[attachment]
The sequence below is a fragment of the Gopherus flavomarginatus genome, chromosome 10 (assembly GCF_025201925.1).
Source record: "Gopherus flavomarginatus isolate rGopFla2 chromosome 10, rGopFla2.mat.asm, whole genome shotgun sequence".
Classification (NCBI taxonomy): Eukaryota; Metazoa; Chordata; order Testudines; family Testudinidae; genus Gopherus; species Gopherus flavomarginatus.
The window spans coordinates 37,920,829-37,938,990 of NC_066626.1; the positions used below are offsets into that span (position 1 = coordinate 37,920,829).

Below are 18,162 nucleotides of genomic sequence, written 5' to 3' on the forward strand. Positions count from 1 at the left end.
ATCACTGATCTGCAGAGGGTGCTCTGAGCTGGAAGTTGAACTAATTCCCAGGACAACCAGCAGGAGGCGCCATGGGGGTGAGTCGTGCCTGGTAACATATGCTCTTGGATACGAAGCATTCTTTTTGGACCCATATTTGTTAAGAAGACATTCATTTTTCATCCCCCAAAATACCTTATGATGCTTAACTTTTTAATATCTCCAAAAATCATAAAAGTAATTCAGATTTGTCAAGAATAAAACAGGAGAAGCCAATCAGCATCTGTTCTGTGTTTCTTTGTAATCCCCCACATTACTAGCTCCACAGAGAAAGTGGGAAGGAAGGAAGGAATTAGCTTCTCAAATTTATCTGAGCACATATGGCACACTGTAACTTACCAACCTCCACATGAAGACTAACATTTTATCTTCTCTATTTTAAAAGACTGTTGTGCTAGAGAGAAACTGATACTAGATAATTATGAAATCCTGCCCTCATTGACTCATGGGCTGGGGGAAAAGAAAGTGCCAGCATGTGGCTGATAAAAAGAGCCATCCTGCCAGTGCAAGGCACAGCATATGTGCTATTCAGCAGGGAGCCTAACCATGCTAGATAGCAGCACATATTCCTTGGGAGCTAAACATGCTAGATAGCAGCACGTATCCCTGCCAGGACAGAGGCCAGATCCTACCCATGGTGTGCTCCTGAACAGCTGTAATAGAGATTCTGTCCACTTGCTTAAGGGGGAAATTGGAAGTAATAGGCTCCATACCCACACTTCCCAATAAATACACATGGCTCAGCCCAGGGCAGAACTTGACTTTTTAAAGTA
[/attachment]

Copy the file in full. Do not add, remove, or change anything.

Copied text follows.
The sequence below is a fragment of the Gopherus flavomarginatus genome, chromosome 10 (assembly GCF_025201925.1).
Source record: "Gopherus flavomarginatus isolate rGopFla2 chromosome 10, rGopFla2.mat.asm, whole genome shotgun sequence".
Classification (NCBI taxonomy): Eukaryota; Metazoa; Chordata; order Testudines; family Testudinidae; genus Gopherus; species Gopherus flavomarginatus.
The window spans coordinates 37,920,829-37,938,990 of NC_066626.1; the positions used below are offsets into that span (position 1 = coordinate 37,920,829).

Below are 18,162 nucleotides of genomic sequence, written 5' to 3' on the forward strand. Positions count from 1 at the left end.
ATCACTGATCTGCAGAGGGTGCTCTGAGCTGGAAGTTGAACTAATTCCCAGGACAACCAGCAGGAGGCGCCATGGGGGTGAGTCGTGCCTGGTAACATATGCTCTTGGATACGAAGCATTCTTTTTGGACCCATATTTGTTAAGAAGACATTCATTTTTCATCCCCCAAAATACCTTATGATGCTTAACTTTTTAATATCTCCAAAAATCATAAAAGTAATTCAGATTTGTCAAGAATAAAACAGGAGAAGCCAATCAGCATCTGTTCTGTGTTTCTTTGTAATCCCCCACATTACTAGCTCCACAGAGAAAGTGGGAAGGAAGGAAGGAATTAGCTTCTCAAATTTATCTGAGCACATATGGCACACTGTAACTTACCAACCTCCACATGAAGACTAACATTTTATCTTCTCTATTTTAAAAGACTGTTGTGCTAGAGAGAAACTGATACTAGATAATTATGAAATCCTGCCCTCATTGACTCATGGGCTGGGGGAAAAGAAAGTGCCAGCATGTGGCTGATAAAAAGAGCCATCCTGCCAGTGCAAGGCACAGCATATGTGCTATTCAGCAGGGAGCCTAACCATGCTAGATAGCAGCACATATTCCTTGGGAGCTAAACATGCTAGATAGCAGCACGTATCCCTGCCAGGACAGAGGCCAGATCCTACCCATGGTGTGCTCCTGAACAGCTGTAATAGAGATTCTGTCCACTTGCTTAAGGGGGAAATTGGAAGTAATAGGCTCCATACCCACACTTCCCAATAAATACACATGGCTCAGCCCAGGGCAGAACTTGACTTTTTAAAGTA